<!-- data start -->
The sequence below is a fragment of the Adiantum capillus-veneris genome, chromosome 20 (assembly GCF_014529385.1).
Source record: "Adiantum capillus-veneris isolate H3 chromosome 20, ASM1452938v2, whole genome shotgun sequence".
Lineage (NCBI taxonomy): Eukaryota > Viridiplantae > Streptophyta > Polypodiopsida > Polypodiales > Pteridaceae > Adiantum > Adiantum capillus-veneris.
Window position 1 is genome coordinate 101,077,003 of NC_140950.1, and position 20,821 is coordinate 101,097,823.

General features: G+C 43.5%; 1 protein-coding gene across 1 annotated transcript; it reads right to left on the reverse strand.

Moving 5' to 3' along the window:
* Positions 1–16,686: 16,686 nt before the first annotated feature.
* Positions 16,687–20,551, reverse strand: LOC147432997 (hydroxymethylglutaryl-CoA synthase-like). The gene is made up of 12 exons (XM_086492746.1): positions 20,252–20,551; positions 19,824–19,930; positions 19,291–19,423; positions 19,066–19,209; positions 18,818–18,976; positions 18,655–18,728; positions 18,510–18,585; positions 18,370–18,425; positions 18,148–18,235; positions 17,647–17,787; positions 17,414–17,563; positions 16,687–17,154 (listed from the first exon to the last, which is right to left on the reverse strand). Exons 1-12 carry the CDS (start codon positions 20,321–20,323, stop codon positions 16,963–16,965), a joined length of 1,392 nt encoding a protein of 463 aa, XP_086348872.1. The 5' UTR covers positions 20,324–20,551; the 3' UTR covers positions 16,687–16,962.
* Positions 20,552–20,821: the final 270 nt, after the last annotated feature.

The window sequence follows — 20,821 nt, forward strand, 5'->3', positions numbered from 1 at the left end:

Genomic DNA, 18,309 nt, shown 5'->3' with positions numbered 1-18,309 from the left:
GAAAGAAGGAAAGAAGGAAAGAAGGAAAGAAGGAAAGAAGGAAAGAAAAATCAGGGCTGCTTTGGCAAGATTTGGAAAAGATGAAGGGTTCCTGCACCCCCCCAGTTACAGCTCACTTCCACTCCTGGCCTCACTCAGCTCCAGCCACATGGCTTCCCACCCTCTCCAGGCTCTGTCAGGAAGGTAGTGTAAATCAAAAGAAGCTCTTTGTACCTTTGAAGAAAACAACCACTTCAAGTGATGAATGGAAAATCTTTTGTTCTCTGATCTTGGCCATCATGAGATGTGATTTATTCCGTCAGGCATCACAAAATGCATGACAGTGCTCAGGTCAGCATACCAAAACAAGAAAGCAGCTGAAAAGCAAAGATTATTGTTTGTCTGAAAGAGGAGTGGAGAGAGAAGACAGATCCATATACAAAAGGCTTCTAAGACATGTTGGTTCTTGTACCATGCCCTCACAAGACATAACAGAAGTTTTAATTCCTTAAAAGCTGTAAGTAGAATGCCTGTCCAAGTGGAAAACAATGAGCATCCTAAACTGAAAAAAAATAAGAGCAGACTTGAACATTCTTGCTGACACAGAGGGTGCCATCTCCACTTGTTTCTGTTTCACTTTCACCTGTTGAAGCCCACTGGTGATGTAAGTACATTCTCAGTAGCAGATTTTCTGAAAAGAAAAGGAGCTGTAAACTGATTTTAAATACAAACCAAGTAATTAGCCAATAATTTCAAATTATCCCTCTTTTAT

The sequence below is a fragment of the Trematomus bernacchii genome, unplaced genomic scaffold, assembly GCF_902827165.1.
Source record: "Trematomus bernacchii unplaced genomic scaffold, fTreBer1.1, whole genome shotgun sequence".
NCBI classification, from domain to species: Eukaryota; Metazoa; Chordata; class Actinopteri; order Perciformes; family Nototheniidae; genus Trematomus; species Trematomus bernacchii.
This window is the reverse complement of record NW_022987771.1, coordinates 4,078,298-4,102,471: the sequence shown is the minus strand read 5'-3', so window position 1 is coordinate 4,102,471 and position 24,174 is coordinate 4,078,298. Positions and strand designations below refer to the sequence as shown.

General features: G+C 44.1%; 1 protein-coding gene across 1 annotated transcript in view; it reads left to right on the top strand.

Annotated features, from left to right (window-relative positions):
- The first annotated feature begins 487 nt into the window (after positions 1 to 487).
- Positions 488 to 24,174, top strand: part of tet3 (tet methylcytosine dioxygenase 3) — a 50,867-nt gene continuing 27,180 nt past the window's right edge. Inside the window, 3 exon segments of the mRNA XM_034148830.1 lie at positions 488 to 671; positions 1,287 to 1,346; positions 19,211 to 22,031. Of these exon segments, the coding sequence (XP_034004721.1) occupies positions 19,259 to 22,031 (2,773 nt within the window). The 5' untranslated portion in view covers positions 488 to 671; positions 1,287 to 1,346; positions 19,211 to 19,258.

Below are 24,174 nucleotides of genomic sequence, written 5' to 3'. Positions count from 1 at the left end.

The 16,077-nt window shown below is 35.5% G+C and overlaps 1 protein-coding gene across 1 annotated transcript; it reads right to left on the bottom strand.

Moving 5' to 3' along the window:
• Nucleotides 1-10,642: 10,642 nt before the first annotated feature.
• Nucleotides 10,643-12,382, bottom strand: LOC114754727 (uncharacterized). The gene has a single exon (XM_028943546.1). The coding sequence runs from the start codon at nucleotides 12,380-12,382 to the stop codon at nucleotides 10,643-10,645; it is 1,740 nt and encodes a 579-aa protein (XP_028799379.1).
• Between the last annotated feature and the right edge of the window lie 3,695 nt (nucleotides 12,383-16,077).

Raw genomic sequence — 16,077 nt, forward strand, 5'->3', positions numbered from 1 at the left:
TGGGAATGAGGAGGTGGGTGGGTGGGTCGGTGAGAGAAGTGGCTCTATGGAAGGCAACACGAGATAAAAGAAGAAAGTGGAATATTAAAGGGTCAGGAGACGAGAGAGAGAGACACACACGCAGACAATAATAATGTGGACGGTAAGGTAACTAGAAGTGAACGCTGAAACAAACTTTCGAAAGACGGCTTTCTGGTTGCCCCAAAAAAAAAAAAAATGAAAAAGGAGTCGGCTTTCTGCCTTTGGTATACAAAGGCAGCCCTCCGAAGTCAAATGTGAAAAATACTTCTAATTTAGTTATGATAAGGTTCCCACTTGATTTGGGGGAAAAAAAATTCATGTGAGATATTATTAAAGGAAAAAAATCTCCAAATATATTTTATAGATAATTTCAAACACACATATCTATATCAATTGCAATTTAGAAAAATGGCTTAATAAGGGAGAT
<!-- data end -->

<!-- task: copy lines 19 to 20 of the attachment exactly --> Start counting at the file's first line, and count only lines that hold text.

- The first annotated feature begins 487 nt into the window (after positions 1 to 487).
- Positions 488 to 24,174, top strand: part of tet3 (tet methylcytosine dioxygenase 3) — a 50,867-nt gene continuing 27,180 nt past the window's right edge. Inside the window, 3 exon segments of the mRNA XM_034148830.1 lie at positions 488 to 671; positions 1,287 to 1,346; positions 19,211 to 22,031. Of these exon segments, the coding sequence (XP_034004721.1) occupies positions 19,259 to 22,031 (2,773 nt within the window). The 5' untranslated portion in view covers positions 488 to 671; positions 1,287 to 1,346; positions 19,211 to 19,258.